Answering these questions started with an important first step.  In my discipline, scholars are either qualitative or quantitative researchers, and I knew after only a few semesters that I am 100% qualitative.  Since most of my professors were quantitative scholars, I knew I had to network to find people with similar interests to guide me.  My classmate suggested I talk to Dr. Sandoval, and as soon as I stepped into her office, I knew I’d found a mentor.  Her work, her thought process, and her focus inspired me.  After 45 minutes of talking with me, she sent me on my way with three books on critical theory that I haven’t been able to put down.  In addition to my favorite professor, Dr. Hastings, I’ve now connected with the people who will shape the researcher I plan to become.

Learning about all kinds of communication theory this semester has gotten me closer to identifying exactly what I want to research and study as I continue with my PhD.  I am interested in critical theory, social constructionism, feminism, dialogue, and identity.  I want to learn much more about ethnography.  I also want to keep looking for where those communication interests meet with my favorite literary works and authors.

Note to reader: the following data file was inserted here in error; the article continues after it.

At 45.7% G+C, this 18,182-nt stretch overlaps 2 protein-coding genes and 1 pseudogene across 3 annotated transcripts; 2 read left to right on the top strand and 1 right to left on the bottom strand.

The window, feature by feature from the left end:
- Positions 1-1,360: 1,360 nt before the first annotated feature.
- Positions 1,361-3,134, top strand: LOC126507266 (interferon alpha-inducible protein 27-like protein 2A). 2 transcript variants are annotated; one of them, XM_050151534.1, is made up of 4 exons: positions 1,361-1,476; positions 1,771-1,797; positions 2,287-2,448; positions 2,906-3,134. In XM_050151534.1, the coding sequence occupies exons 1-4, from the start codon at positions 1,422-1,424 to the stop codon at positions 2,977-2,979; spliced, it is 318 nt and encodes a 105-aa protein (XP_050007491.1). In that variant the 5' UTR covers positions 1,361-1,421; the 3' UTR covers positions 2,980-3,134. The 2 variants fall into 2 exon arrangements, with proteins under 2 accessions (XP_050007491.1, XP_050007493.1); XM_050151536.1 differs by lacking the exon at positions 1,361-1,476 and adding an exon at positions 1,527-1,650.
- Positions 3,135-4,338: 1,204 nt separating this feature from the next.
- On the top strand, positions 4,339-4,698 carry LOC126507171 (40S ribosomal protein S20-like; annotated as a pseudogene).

I can’t wait to finally find my path and to forge ahead with new research that will invigorate me and maybe even inspire others!  Are there any other Communication graduate students out there struggling with identifying their research interests?  I’d love to hear from you!

Teaching Public Speaking Online: Part Three